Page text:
The Australian Dairy Products Federation has found southern region opening milk prices are more than 20 per cent higher than Commodity Milk Value.
The ADPF has updated information on its Milk Value Portal, to provide farmers with new insights on the relationship between farmgate payments and CMV.
The ADPF said CMV was an important indicator to estimate milk price and is calculated on a weighted basket of commodities converted to an Australian dollar-denominated value.
In June 2020, CMV was mid-way through a sharp decline, led by an appreciating Australian dollar, driving opening prices to be slightly less than the 52-week average.
"Twelve months later, the world is a very different place with elevated and more stable commodity prices, and this is reflected in Southern Region opening prices that are more than $1/kilogram Milk Solids, or 20 per cent, above CMV," the ADPF said.
Milk price data for the 2021/22 season is now available on the Milk Value Portal, in the first major data update since the portal was first launched in November 2020.
ADPF president Grant Crothers said processors didn't pretend the farmgate price, across eight milk production regions, was easy to understand.
"Another year of high milk prices being offered by processors to dairy farmers is good news for agriculture and great news for dairy," Mr Crothers said.
"It appears we are in a super cycle - a third year of what is likely to deliver record prices for raw milk."
He said demand from the processing sector for raw milk continued to be strong, enhancing prices and providing advantages to dairy farmers.
In addition, the recent softening of the Australian dollar was good news for farmgate prices, supporting processors decision to 'go hard' at opening.
Meanwhile, dairy analysts say the rising trend of opening milk prices reflected growing competition to secure supply, amidst a flat overall pool.
Dairy Australia senior analyst John Droppert said the previous Situation and Outlook in March discussed an emerging pattern of aggressive opening milk prices aimed at securing milk, followed by less movement subsequently.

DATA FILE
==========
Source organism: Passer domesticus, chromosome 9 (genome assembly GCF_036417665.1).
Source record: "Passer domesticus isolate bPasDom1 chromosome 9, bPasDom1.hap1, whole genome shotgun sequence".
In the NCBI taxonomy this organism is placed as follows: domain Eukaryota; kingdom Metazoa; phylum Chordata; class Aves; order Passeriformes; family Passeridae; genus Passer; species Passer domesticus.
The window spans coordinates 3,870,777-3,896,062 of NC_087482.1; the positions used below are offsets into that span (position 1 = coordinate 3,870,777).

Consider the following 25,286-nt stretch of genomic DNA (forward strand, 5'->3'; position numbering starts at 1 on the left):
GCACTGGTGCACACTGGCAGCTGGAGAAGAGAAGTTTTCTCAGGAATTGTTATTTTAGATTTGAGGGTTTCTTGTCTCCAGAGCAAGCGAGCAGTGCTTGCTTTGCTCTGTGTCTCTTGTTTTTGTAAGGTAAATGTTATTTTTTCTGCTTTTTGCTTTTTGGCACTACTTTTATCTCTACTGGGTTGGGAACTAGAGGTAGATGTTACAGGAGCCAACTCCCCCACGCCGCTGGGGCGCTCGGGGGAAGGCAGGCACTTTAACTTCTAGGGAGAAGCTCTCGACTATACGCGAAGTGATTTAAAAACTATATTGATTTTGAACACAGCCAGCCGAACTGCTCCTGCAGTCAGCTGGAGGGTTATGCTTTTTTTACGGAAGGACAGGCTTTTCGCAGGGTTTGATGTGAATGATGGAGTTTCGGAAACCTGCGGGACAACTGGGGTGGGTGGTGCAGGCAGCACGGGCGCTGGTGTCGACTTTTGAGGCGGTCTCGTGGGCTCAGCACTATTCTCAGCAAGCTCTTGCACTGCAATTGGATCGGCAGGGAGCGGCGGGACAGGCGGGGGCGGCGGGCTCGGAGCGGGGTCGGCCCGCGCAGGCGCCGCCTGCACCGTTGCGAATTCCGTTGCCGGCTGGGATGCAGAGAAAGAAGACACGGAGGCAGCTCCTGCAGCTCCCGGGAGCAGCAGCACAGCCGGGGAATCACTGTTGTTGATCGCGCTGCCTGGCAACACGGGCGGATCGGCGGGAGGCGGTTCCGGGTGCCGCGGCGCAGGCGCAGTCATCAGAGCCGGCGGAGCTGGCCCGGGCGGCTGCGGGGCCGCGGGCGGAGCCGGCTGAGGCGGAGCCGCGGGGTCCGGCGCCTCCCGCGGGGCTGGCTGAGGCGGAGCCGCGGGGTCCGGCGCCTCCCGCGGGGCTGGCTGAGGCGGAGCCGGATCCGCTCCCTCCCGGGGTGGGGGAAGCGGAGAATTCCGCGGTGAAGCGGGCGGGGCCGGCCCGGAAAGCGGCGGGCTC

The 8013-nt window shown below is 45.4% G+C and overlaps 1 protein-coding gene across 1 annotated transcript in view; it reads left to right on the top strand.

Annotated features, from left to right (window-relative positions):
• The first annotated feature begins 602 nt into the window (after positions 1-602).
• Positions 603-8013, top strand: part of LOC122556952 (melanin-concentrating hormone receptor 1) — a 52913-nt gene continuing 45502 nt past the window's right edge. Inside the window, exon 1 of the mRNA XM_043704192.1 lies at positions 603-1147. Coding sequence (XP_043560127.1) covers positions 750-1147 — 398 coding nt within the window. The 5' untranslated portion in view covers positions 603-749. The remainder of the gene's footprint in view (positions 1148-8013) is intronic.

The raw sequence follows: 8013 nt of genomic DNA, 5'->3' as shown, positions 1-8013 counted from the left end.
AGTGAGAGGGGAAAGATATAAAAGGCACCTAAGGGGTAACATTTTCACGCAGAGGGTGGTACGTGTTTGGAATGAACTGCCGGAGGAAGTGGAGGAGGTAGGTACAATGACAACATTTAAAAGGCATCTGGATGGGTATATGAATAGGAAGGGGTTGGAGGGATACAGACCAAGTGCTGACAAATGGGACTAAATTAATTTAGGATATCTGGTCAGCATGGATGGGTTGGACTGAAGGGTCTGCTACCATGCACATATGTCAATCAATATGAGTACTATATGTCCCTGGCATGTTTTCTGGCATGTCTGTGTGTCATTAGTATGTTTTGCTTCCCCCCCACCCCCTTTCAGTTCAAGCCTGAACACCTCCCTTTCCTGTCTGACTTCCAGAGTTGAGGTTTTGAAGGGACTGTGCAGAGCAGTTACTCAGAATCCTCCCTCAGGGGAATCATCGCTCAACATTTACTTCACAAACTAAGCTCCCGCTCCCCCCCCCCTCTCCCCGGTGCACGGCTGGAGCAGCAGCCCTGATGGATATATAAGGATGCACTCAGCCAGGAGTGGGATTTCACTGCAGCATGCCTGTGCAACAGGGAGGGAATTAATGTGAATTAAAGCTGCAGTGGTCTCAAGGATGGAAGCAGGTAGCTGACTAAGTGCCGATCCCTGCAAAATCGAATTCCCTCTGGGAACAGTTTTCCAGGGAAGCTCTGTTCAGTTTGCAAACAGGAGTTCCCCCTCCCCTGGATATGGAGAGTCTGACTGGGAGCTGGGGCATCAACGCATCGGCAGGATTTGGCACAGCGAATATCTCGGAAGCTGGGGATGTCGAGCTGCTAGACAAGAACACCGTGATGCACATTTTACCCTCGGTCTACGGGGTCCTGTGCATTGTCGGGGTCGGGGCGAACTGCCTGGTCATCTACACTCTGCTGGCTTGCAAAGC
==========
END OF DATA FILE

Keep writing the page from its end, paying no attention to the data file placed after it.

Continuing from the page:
That was in contrast to the previously larger weighting given to intra-season step-ups,
Milk2Market's Richard Lange said the traditional way of announcing an opening price suppliers well, if they were in a processor's individual milk pool.
But when farmers were moving to a different processor, a platform like Milk2Market's Milk Exchange was valuable.
It's a national digital milk market, is not unlike electronic livestock marketplace, AuctionsPlus, or similar online grain trading facilities.
"It enables everyone to see what the price is at a point in time," Mr Lange said.
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He said it appeared a lot of the 'toing-and-froing' over milk prices, in recent weeks, was processors trying to hold onto their existing farmers.
"It's not so much a shrinking milk pool, but it's a supply-driven market at the moment," he said.
The new season date didn't mean milk had to be contracted by that time
"What the Australian Competition and Consumer Commission has set up is allowing sufficient transparency and publishing of the agreements, by putting in place a June 1 price deadline, " he said.
He raised concerns about the current high prices.
"There should be a note of caution on that, whether the step-ups are being put into these opening prices now, or are the processors bringing forwarded anticipated sales?" Mr Lange said.
"Are the companies taking on some expectations of what the markets will be?"
Fresh Agenda director Steve Spencer said competition was driving the regular step-ups, which had occurred in recent weeks.
"I think the market is improving and our dollar has got a little weaker, so there is a little bit more money in the market," Mr Spencer said.
He predicted the milk-price merry-go-round of spiraling prices would end.
"It's not a 'sky's-the-limit" sort of thing," Mr Spencer said.
The ACCC's Dairy Code of Conduct nor COVID-19 were affecting the price rises.
"Exports have not been affected, the things that have been affected are logistics holdups, but people still have to eat and it's still a healthy market," Mr Spencer said.